MACON – More than 60 first-year students in Mercer University’s School of Medicine will receive their white coats and be welcomed into the medical profession Saturday at 10 a.m. in Willingham Auditorium on the Macon campus.
“The white coat ceremony is a tradition that marks the beginning of a course of transformative education leading to the title of physician. It implies the acceptance of great responsibility, trust, compassion and a call to service,” said Jean R. Sumner, M.D., dean of the School of Medicine.
W. Douglas Skelton, M.D., former dean of the School of Medicine, will be keynote speaker. Guy D. Foulkes, M.D., board certified orthopaedic surgeon at OrthoGeorgia and an alumnus of the School of Medicine, will cloak the participants.
“OrthoGeorgia is a proud, longtime sponsor of this ceremony that marks a very significant milestone in the lives of future physicians,” said Dr. Foulkes.
In addition to support received from OrthoGeorgia, SunTrust provided support for the School of Medicine’s white coat ceremonies in Macon and Savannah.
“The SunTrust Foundation has a long and proud history of supporting schools and educational programs that positively impact the lives of students and benefit our communities and, ultimately, the economic viability of our state,” said Jim Manley, president, SunTrust Bank, Macon/Columbus/Albany Region. “Our partnership with Mercer University’s School of Medicine continues that long tradition and helps these students take a step toward financial confidence. We could not be more pleased to grant this honor to this deserving and dedicated group of future healthcare professionals.”
The white coat ceremony was designed by the Arnold P. Gold Foundation as a way to welcome new medical students and set clear expectations regarding their primary role as physicians by professing an oath.
Today, the ceremony emphasizes the importance of compassionate care as well as scientific proficiency. The first white coat ceremony took place in 1993 at Columbia University’s College of Physicians and Surgeons in New York City. Since then, more than half of the nation’s medical schools have had some form of white coat ceremony.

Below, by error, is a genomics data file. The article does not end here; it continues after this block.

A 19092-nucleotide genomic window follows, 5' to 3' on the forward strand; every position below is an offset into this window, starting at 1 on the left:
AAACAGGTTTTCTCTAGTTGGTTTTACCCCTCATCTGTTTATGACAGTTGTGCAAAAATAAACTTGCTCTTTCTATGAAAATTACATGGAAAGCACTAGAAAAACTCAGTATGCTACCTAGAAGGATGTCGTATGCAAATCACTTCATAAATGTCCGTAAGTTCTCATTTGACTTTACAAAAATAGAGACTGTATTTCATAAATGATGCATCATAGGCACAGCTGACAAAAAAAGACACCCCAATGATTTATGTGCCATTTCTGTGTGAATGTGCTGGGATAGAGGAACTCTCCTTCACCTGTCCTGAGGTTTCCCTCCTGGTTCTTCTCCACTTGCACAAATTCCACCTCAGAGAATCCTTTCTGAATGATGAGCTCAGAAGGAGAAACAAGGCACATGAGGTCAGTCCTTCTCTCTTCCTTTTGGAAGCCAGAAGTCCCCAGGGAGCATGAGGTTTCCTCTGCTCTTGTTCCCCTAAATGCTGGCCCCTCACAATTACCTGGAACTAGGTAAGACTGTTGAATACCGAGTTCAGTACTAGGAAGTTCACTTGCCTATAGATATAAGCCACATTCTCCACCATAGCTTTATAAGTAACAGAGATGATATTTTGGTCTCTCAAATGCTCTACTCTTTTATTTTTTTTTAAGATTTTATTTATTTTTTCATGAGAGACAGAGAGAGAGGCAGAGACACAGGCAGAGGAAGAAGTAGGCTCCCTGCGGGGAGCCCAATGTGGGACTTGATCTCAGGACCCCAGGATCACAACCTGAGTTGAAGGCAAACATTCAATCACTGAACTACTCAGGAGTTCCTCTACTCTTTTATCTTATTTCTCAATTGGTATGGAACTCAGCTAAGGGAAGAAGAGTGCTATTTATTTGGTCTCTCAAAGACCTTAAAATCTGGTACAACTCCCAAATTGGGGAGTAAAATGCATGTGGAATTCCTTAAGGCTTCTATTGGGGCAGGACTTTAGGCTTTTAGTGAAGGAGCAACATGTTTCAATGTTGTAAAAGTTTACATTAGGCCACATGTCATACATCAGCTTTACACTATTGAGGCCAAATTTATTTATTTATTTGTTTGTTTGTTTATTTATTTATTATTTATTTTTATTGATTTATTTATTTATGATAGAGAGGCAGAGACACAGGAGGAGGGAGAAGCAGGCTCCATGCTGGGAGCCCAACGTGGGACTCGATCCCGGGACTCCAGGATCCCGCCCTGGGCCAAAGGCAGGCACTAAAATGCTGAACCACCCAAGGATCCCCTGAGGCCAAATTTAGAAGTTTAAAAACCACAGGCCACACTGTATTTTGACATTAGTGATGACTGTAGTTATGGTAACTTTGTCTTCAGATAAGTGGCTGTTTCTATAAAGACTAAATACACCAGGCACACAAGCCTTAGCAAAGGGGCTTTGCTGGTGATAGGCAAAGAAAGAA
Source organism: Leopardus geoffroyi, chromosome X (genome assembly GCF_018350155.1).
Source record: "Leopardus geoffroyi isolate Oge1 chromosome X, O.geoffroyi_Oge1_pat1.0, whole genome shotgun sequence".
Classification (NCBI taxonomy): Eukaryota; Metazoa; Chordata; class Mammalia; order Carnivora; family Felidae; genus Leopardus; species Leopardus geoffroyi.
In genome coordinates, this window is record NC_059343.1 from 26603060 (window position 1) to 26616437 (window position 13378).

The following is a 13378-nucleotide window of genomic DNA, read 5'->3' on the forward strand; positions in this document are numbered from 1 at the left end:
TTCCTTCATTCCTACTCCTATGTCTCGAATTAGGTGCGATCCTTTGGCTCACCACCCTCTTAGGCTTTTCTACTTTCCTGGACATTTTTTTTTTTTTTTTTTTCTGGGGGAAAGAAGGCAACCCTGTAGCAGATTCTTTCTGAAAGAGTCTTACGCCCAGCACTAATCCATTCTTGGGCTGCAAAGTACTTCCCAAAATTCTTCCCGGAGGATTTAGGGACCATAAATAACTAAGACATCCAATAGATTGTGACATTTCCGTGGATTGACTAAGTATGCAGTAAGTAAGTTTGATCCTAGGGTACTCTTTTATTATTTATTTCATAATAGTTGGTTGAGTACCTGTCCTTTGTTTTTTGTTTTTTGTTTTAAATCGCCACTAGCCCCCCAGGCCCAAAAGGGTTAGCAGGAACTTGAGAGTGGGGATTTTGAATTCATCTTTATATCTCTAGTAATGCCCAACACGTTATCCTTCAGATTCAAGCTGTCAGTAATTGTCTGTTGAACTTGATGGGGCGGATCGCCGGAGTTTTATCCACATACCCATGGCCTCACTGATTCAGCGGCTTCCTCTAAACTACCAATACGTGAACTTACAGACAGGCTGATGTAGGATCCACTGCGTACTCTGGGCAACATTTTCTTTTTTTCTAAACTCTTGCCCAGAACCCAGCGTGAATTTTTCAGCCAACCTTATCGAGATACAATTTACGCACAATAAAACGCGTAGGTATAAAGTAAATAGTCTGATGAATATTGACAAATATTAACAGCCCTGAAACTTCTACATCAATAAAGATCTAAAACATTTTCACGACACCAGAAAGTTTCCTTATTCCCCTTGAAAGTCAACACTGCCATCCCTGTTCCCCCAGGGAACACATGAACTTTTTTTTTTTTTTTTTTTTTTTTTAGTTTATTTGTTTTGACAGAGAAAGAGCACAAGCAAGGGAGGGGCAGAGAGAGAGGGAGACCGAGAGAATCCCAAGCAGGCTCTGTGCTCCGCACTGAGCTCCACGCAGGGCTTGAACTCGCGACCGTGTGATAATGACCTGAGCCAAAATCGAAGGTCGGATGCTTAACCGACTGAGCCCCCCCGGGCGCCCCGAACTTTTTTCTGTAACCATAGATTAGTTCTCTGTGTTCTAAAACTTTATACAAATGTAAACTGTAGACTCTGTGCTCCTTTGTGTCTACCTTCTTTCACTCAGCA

About the Mercer University School of Medicine (Macon, Savannah and Columbus)
Mercer University’s School of Medicine was established in 1982 to educate physicians and health professionals to meet the primary care and health care needs of rural and medically underserved areas of Georgia. Today, more than 60 percent of graduates currently practice in the state of Georgia, and of those, more than 80 percent are practicing in rural or medically underserved areas of Georgia. Mercer medical students benefit from a problem-based medical education program that provides early patient care experiences. Such an academic environment fosters the early development of clinical problem-solving and instills in each student an awareness of the place of the basic medical sciences in medical practice. The School opened a full four-year campus in Savannah in 2008 at Memorial University Medical Center. In 2012, the School began offering clinical education for third- and fourth-year medical students in Columbus. Following their second year, students participate in core clinical clerkships at the School’s primary teaching hospitals: Medical Center, Navicent Health in Macon; Memorial University Medical Center in Savannah; and Midtown Medical Center and St. Francis Hospital in Columbus. The School also offers master’s degrees in family therapy, preclinical sciences and biomedical sciences.